3. It’s tangy! The slightly “sour” flavor of the yogurt cuts through the density of a traditional Caesar and pairs really well with the crisp Romaine.
  4. It works as a great marinade for chicken (life lesson from my mother: marinating chicken in yogurt makes it extra soft and juicy when cooked).
  5. Most salad haters like the taste of Caesar dressing–so it’s good for a crowd.
  6. It has parm in it–so you don’t need to add any extra (though, if you are me, you’ll throw in half a tablespoon for the heck of it).
  7. Did I mention that it’s 45 calories?

Anyway, that’s my rave. Also, consider putting fresh thyme in your salads. My friend Caroline suggested this. Tried it once, never gone back.

The end. Happy law school finals week everyone!!!!

P.S. As per usual, reviews are not endorsed. This is just the result of me, hopped up on finals, enjoying a salad.


Breakfast Favorites

As mentioned, breakfast is one of my favorite meals of the day, but I sometimes find myself in a rut. I adore pancakes, french toast, oatmeal, breakfast burritos, and eggs in almost any form (I refuse to eat them smothered in hollandaise. Weird quirk. I know), and I’m always on the lookout for new breakfast recipes. So I thought I’d compile a list of some of my favorites as of late. If you have a great breakfast recipe, please post it in the comments! I could definitely use some inspiration (and incentive to get going) in the morning. Happy eating!

  • Breakfast burritos: Spinach, feta, tomatoes, and mushrooms make for a great “Greek-style” burrito on the run. Pesto, spinach, asparagus, and some Parm makes for a delicious Italian take. My favorite kinds of breakfast burritos, however, involve salsa. There’s something wonderful about the  the slight zing of cilantro and onions that takes a burrito to a whole new level. Just whisk in 1 to 2 tablespoons of your favorite salsa into a couple of eggs and quickly scramble on low heat. Wrap it up in a tortilla with a bit of cheddar cheese and, if you have time, some sauteed peppers and onions, and you are good to go!


Tomatoes Two Ways

I hope everyone who celebrates Christmas had a very happy holiday. We had a relatively quiet holiday as our little cousins were sick (boo!), and I came down with a nice dose of allergies. That being said, the food was delicious (Thanks, Mom!!), and my Benedryl-induced naps were pretty awesome. For a low-key holiday, it wasn’t half bad. That being said, I think I prefer the usual chaos of Christmas and can’t wait to see the little ones when they are back in fighting form next weekend!

So during the hell period that was finals, I invented a couple of quick, mid-week dinners. I’m not going to lie, this was the result of my somewhat interesting finals-grocery-shopping and the subsequent attempts to use everything in my fridge before going home for the holidays. The sauce is extremely basic. Both dishes use essentially the same ingredients–the only real difference is that, in one case, the sauce is tossed with some pasta and a splash of pasta water, whereas in the other, it serves as a savory topping for some flaky salmon.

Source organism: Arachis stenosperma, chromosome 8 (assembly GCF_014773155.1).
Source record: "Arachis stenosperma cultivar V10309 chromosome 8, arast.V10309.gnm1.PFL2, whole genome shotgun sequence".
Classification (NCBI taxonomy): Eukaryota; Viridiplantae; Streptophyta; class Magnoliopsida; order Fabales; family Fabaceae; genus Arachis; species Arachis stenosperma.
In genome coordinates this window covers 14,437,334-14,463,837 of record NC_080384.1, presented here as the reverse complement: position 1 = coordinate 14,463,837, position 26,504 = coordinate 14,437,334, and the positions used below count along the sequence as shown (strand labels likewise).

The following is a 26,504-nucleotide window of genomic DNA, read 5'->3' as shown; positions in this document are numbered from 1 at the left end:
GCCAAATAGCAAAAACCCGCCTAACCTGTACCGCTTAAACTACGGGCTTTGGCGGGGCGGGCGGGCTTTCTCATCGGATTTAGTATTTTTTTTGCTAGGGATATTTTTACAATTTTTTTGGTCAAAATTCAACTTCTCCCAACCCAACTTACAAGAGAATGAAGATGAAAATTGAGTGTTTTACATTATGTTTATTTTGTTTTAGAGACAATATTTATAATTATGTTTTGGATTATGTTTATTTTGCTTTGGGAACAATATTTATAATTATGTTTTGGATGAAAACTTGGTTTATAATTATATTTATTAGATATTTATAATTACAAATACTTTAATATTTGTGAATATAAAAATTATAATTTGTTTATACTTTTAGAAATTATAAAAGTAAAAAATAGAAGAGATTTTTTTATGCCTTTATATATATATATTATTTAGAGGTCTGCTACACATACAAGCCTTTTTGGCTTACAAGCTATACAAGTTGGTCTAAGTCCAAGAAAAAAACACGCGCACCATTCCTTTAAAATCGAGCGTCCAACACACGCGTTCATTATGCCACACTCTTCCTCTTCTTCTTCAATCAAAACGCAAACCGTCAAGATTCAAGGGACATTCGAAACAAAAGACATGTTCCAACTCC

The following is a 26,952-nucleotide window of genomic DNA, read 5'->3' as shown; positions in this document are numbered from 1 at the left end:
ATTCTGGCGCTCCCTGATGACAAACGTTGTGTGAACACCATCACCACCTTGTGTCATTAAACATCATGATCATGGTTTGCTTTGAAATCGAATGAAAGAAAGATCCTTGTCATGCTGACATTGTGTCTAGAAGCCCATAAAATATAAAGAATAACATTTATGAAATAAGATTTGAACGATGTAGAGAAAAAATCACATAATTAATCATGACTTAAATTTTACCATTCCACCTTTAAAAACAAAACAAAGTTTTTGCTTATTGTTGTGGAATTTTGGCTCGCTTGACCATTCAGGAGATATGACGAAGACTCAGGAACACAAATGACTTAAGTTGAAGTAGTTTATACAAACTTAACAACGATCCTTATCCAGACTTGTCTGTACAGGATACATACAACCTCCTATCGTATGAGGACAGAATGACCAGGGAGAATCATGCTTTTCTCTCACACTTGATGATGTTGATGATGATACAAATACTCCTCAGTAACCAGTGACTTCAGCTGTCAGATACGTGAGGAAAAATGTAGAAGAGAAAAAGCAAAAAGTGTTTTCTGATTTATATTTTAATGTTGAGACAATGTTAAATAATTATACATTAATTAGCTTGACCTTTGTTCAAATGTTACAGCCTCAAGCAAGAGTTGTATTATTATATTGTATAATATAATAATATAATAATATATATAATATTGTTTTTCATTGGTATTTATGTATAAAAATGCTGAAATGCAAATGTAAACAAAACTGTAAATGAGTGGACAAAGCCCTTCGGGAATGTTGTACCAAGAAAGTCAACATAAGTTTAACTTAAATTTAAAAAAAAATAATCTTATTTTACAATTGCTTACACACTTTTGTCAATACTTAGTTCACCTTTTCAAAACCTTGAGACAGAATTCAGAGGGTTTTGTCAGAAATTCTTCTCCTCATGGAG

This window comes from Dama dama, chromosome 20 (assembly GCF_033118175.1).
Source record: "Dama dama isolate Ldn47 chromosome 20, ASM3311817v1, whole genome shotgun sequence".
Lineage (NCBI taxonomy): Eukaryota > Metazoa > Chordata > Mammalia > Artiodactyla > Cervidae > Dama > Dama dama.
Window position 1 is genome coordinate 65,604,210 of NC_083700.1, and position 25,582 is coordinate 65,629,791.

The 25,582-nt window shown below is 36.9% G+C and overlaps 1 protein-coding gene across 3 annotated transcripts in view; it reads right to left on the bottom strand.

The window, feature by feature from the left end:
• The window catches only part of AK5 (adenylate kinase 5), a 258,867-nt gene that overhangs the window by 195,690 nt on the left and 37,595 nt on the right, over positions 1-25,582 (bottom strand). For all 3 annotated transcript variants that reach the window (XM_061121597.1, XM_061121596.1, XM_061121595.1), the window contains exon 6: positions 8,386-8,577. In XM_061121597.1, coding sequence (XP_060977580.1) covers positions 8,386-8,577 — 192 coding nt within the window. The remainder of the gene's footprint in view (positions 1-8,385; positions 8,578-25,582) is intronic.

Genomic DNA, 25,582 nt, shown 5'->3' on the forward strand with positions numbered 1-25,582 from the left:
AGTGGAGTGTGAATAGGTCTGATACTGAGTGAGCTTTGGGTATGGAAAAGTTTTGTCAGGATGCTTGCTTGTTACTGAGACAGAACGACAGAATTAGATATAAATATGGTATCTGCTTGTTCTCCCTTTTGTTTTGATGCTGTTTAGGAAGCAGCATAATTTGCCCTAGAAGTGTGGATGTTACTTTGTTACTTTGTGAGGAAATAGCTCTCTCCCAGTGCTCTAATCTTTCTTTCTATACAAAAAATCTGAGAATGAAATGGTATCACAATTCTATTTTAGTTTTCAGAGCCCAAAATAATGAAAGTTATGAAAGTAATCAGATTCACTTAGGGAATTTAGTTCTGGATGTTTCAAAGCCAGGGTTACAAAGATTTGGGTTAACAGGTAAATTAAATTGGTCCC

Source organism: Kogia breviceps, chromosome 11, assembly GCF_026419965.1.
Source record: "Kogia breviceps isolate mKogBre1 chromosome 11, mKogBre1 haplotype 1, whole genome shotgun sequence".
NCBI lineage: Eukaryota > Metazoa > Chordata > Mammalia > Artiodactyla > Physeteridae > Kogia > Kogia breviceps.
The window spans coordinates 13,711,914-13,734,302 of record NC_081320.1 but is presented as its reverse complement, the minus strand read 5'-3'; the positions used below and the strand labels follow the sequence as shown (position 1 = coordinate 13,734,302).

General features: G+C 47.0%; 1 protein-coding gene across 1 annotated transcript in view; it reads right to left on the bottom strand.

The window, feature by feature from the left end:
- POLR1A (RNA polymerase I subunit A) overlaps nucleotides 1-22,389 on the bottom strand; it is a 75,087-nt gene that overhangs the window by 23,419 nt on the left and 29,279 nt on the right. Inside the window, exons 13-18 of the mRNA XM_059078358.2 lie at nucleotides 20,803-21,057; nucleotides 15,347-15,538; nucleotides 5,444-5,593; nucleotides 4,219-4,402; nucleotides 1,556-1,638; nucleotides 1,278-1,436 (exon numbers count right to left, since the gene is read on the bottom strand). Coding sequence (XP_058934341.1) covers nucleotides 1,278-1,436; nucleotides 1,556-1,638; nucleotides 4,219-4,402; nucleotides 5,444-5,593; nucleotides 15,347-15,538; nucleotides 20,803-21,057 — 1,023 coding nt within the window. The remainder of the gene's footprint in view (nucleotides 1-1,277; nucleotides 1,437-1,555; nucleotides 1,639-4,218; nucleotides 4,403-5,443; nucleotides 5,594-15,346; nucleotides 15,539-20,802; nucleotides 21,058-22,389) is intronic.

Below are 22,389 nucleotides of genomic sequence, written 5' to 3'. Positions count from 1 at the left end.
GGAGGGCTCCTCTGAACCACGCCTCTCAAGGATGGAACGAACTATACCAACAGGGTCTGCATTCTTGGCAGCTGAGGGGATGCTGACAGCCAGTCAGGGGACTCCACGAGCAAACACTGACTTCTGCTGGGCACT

In any case, I consider this a testament to the magic of tomatoes and feta. Serve either of these dishes with a healthy serving of sauteed spinach or winter greens, and you’ll have a pretty well-balanced meal. Hope this helps you out in a pinch. Happy Eating!

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Revamped Thanksgiving Staples

Recently, I’ve had a few people ask me, “Megan, do you have any good Thanksgiving recipes?”  Well, boy do I.  I have lots of terrific, tried, tested, and approved recipes for Thanksgiving, and I would love to share them with you.

Now, years back, when we used to live in DC, we would drive to Ohio for Thanksgiving and spend it with our families.  As guests, we usually didn’t do much cooking, but one year, I asked if I could try my hand at preparing the turkey.  My mother-in-law was kind enough to allow me to do so, and I was able to test Martha Stewart’s recipe for a brined turkey that I had been dying to try.  It was my first time fixing a turkey, and I was nervous—especially since generations of family members were doubting my techniques—but in the end, it was a total success.  The bird was moist and flavorful with a crispy skin.  What more could you ask for?

Once we moved to New York, however, Thanksgiving changed.  Instead of returning to Ohio to be with our families, we fix a feast here and invite friends over.  It has been a lot of fun, and it has allowed me to be as OCD about Thanksgiving dinner as I want to.  You see, I grew up not loving Thanksgiving.  I mean, I loved the family togetherness, but I’m not a mashed-potato-lover, and yams covered in marshmallows don’t get me excited.  In fact, the only food I really looked forward to on Turkey Day was the pie.

But once I got full control of the menu, I was able to revamp it and reinvent the “perfect Thanksgiving dinner.”  I stay true to the basics—turkey, stuffing, gravy, cranberries, etc.—but prepare them in a more modern, if you will, fashion.

Below is a list of links to my favorite recipes.  These are recipes that will, no doubt, be on my Thanksgiving table this year.  I hope they make it on yours as well!

Brandon's lovely "tablescape"